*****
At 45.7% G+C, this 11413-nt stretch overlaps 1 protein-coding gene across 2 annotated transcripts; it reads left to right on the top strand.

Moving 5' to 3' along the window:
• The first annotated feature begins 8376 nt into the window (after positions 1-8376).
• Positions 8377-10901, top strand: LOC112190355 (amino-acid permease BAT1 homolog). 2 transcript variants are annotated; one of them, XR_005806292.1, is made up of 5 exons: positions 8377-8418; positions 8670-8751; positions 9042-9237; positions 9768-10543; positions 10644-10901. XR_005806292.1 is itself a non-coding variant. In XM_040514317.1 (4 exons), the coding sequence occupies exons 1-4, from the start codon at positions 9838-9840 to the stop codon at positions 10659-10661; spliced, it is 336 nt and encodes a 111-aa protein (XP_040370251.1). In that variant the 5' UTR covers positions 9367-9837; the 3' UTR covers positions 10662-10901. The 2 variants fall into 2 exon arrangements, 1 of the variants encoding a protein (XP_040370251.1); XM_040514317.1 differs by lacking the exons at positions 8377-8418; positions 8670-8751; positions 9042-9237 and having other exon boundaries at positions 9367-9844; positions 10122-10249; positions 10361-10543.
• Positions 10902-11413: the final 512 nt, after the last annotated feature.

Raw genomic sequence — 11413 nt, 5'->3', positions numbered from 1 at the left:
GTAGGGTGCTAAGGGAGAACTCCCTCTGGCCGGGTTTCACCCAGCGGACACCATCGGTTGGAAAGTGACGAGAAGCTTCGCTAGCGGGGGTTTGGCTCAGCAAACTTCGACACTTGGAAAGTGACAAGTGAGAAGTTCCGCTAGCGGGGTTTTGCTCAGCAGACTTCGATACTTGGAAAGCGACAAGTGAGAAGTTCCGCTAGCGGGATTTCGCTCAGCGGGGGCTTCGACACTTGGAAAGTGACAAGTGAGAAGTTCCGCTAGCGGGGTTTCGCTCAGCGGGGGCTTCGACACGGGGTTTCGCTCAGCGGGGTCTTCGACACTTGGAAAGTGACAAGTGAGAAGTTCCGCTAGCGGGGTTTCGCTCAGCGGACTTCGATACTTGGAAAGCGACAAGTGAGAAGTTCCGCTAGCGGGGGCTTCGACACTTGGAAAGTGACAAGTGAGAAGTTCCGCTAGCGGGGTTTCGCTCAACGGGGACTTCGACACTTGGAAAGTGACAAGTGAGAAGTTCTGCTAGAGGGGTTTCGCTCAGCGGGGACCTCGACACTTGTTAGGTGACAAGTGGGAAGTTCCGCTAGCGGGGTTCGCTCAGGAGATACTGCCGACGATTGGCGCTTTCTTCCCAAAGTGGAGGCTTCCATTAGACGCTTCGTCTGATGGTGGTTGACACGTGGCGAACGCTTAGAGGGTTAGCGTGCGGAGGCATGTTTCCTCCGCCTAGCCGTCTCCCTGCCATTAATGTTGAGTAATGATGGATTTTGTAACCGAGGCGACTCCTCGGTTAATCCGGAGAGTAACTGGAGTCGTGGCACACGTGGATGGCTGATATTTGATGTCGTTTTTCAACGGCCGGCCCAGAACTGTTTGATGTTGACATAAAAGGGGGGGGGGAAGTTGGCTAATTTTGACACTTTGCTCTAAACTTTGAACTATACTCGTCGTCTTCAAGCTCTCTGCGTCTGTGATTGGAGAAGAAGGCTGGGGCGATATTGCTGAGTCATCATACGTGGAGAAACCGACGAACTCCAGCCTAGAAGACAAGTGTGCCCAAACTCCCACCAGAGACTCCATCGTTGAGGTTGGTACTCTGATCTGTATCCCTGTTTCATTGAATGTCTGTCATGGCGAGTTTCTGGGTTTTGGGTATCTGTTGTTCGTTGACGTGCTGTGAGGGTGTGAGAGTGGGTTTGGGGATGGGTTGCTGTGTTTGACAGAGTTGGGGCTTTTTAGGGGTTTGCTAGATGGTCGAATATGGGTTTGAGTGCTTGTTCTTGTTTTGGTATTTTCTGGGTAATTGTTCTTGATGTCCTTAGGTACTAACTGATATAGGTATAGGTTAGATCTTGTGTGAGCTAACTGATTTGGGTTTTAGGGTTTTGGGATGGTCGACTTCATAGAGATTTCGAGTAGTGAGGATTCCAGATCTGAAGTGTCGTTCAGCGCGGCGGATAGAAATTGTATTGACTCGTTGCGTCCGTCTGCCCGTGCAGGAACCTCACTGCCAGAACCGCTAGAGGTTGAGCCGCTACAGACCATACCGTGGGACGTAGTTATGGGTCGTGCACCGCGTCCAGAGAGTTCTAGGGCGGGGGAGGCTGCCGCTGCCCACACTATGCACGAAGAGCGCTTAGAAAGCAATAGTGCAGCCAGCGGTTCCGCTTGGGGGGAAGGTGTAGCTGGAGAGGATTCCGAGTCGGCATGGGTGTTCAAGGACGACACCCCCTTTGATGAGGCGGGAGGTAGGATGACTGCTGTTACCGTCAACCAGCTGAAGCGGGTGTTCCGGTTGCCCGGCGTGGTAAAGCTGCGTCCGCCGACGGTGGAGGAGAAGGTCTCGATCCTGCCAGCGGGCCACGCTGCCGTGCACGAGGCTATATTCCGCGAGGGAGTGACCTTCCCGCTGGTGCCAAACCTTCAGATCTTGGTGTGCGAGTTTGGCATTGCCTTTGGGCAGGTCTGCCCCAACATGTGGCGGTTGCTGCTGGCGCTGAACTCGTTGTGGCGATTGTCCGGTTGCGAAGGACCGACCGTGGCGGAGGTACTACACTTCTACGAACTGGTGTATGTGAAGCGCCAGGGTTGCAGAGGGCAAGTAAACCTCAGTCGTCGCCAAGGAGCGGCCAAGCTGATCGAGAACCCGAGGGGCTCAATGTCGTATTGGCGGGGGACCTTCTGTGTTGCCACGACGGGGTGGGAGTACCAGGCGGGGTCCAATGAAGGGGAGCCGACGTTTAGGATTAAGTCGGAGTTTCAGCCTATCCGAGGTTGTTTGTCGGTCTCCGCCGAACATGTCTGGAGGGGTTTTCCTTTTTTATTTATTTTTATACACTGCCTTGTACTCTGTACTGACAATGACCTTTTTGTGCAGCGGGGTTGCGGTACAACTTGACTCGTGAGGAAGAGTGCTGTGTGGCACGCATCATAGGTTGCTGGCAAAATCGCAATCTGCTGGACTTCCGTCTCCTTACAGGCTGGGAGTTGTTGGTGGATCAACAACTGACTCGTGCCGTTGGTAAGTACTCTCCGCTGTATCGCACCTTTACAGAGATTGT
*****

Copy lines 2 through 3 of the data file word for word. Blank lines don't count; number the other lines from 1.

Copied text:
Moving 5' to 3' along the window:
• The first annotated feature begins 8376 nt into the window (after positions 1-8376).